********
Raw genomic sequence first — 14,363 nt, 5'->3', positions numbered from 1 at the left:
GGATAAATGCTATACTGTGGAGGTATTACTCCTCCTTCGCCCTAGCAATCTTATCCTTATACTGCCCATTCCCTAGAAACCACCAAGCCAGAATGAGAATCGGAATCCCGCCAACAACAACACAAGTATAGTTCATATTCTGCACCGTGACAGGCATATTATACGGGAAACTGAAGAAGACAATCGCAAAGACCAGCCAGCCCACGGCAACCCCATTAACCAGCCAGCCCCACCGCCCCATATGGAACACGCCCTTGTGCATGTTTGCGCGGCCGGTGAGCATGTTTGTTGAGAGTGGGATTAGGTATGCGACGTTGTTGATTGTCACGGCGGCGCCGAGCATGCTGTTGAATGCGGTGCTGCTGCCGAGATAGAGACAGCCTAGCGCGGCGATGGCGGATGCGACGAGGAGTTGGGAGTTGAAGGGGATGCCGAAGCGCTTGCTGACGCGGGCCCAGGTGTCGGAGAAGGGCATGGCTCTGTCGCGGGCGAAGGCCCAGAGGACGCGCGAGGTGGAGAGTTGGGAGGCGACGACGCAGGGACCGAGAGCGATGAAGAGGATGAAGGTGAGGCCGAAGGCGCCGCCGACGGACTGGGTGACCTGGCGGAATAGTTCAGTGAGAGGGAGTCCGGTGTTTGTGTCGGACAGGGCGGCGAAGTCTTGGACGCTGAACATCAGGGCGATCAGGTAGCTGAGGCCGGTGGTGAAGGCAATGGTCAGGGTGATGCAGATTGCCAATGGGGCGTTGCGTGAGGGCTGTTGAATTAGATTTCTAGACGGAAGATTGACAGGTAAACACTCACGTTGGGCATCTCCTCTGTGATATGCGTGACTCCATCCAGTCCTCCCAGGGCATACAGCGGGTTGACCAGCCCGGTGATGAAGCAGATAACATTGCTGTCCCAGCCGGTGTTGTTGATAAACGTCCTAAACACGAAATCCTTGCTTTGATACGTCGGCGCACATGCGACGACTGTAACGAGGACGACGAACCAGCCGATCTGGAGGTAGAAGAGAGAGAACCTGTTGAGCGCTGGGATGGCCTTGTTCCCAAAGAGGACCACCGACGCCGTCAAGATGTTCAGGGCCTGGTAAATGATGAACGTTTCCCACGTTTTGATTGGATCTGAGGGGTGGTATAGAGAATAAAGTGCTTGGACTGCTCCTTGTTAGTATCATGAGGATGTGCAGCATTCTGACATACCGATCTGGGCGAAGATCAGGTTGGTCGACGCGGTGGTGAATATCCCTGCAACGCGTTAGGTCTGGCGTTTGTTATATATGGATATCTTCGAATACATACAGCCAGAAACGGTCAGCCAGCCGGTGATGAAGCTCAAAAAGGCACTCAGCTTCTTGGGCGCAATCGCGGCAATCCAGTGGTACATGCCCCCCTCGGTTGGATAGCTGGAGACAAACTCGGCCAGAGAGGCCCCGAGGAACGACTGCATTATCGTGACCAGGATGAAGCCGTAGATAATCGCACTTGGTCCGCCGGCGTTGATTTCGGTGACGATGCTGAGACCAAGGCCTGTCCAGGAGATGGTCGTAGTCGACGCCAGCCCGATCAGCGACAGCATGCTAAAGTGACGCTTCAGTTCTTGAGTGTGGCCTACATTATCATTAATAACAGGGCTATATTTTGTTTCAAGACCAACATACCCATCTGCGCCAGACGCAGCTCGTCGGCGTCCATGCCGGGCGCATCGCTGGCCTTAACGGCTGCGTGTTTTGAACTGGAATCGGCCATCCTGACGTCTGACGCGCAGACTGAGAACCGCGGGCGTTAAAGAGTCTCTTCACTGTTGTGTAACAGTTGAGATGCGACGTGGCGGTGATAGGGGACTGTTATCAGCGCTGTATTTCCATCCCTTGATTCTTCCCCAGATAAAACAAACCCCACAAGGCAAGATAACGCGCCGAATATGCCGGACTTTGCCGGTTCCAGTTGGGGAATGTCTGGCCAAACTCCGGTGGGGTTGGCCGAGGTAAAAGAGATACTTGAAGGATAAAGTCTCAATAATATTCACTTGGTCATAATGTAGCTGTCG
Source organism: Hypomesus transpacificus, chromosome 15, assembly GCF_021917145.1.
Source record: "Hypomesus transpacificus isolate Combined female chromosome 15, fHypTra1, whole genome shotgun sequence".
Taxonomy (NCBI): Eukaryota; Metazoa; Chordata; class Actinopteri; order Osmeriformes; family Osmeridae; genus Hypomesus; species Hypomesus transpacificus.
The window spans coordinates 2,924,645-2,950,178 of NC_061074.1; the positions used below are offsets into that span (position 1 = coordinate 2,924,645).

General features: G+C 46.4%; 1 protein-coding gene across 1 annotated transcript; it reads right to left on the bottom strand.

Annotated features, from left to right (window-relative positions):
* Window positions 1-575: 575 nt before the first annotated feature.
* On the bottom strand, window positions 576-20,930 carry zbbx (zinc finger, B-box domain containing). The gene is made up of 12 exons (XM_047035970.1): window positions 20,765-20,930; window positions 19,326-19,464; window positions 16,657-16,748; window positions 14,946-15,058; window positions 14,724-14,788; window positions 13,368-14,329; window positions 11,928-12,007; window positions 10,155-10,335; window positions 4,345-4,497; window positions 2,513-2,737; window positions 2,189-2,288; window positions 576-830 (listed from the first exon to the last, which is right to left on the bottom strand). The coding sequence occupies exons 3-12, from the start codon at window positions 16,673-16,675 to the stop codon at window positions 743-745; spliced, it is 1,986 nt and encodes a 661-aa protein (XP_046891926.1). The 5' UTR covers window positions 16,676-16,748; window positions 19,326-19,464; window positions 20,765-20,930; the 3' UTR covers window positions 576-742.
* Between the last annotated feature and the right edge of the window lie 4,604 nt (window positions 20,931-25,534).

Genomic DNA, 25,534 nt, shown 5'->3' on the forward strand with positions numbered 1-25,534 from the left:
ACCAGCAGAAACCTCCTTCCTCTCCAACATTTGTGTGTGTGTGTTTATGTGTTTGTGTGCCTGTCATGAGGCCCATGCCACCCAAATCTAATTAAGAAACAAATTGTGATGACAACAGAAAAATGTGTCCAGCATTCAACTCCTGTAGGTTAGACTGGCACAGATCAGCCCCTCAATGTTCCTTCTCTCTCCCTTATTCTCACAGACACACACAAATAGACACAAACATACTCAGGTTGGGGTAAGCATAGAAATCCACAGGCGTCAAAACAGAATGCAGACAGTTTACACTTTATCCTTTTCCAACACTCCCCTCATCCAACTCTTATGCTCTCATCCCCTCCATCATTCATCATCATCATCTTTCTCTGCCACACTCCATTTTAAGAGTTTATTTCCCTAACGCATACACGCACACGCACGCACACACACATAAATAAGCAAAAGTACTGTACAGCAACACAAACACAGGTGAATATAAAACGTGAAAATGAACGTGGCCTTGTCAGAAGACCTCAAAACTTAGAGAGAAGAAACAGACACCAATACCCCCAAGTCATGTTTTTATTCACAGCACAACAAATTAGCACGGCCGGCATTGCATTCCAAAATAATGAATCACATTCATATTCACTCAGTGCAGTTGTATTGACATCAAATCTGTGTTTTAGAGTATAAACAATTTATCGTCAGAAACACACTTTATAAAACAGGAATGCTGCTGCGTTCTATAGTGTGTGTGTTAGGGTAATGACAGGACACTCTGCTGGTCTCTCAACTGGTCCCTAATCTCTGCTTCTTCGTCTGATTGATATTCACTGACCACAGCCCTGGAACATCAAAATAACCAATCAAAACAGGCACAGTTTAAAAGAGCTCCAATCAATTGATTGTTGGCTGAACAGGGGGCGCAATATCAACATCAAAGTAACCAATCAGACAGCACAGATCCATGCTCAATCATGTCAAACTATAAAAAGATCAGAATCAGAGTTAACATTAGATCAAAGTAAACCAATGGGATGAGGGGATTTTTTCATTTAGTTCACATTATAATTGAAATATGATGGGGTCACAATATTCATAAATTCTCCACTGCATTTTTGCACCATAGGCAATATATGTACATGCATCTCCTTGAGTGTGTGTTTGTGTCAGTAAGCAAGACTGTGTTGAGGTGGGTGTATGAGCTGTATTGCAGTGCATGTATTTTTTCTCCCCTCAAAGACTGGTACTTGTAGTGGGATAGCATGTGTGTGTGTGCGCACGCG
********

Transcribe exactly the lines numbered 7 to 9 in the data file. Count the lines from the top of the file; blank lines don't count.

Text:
General features: G+C 46.4%; 1 protein-coding gene across 1 annotated transcript; it reads right to left on the bottom strand.

Annotated features, from left to right (window-relative positions):
* Window positions 1-575: 575 nt before the first annotated feature.